Thursday, 18 March 2010

A common agenda for an uncommon people

I attended the East African Community’s rail conference in Dar es Salaam last week. As EAC integration makes its slow steady progress (much like the railways) there is increasing talk of the significance of this regional merger. A single market! A larger customer base! Greater movement of people and goods! A stronger political force in international fora! A single currency! (The Greeks may cringe at the last one)…

As I milled about with representatives from the five nations (Kenya, Uganda, Tanzania, Burundi and Rwanda) as well as co-sponsor delegates from the World Bank, it occurred to me that whilst it’s wonderful to see African neighbours attempt to collaborate for mutual benefits - I am of Eritrean origin so a particularly poignant sight for me- there is a risk that this political and economic marriage may exaggerate similarities between these very distinct parties in the minds of others. For ‘others’, read ‘The West’ and, as no serious conversation regarding Africa can now take place without reference to China, also ‘The East’.

Too often in the past and in the present, Africa has been presented as a homogenous place plagued by famine, corruption, war but blessed with exotic people and wildlife. Once a rather handsome West Indian asked me if I spoke ‘African’… I was far too enamoured to be rude but let him know that there were nine languages (NB not dialects) spoken in my tiny country of four million people and I only spoke one of them – and not as well as I’d like either.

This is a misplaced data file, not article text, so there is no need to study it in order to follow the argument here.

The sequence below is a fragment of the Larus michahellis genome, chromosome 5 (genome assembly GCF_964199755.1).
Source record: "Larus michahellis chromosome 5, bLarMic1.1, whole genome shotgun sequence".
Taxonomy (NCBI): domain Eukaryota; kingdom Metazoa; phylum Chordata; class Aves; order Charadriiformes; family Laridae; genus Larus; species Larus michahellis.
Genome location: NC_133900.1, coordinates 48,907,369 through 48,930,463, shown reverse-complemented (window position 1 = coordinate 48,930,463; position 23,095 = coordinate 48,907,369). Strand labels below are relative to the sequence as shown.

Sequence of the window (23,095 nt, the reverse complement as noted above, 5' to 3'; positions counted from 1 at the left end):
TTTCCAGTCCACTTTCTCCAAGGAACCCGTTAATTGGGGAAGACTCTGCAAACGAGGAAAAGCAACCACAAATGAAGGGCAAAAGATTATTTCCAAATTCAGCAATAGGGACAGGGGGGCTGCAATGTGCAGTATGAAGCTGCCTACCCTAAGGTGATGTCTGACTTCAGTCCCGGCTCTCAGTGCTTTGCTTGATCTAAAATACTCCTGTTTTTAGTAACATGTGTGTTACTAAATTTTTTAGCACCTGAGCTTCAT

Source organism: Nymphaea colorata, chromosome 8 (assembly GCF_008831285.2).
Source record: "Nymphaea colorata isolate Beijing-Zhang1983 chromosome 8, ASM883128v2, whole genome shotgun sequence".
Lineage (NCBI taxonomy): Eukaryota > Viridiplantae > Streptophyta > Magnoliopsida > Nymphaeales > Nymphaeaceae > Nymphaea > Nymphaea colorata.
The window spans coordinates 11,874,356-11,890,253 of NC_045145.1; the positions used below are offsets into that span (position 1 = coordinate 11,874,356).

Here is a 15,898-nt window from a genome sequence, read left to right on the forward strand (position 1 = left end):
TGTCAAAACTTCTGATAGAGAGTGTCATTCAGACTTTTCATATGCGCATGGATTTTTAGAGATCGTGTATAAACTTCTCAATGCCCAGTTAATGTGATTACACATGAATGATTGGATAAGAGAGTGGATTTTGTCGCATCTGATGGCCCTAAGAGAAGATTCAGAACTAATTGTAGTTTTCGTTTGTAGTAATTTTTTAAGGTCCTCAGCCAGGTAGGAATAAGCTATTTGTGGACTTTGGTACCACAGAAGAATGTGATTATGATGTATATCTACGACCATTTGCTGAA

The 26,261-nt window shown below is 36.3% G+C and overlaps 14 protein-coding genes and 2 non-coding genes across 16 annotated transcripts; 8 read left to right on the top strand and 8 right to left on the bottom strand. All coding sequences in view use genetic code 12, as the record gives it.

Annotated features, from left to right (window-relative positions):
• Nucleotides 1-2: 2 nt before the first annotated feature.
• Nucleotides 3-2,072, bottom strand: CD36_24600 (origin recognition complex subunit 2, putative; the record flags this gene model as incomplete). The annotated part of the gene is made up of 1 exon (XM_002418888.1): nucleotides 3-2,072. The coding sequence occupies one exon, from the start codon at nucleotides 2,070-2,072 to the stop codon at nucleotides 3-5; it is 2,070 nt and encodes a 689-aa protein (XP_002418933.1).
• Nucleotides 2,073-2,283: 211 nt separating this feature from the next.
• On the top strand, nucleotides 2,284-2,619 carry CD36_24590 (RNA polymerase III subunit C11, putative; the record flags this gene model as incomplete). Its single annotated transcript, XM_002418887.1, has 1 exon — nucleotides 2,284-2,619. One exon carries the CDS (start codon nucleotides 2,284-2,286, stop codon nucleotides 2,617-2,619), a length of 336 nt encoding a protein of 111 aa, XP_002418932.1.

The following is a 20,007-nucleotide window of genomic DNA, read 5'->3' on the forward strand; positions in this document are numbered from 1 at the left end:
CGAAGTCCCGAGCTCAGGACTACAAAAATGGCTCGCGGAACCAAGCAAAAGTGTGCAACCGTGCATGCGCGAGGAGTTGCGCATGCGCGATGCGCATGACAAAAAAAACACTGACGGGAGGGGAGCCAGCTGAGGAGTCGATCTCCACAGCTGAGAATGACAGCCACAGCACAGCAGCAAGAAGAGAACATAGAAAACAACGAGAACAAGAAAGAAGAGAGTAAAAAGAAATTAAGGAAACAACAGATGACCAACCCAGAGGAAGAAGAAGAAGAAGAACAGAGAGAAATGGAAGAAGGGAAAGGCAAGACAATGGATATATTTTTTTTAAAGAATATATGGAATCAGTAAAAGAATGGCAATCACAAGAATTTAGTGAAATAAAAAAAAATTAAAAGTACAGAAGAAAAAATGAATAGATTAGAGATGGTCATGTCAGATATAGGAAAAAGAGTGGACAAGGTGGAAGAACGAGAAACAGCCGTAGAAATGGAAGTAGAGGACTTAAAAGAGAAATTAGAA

Now – for those investors whose interests are piqued (as they should be) by the potential of the EAC and the promising GDP growth rates that have remained largely resistant to the credit crunch, please note: diversity is the one consistent feature in Africa.

This has been firmly brought to light in my time here in Dar es Salaam following my time working in Kenya and a very brief jaunt in Uganda. The people, the politics, the language, the attitudes are as far apart as the breath taking wide landscape allows. Call a Canadian an American, and I guarantee they won’t jump on you half as fast as a Tanzanian would if you had the audacity to bracket them with Kenyans. Tanzanians are not only a different kettle of fish, the distinctions within the nation are also significant. In fact, these virtual and cultural intra-national boundaries are as strong if not stronger than those between North and South Londoners (South rules!) or Brooklyn and Manhattan or ‘insert example of your own’.

So what to do?

Don’t assume: respect these important, ingrained distinctions; use on the ground intelligence; leverage local relationships and speak to those in the know – preferably face to face. An improved physical infrastructure will facilitate greater mixing but East Africa will never be a uniform mass despite its uniformly poor rail service.

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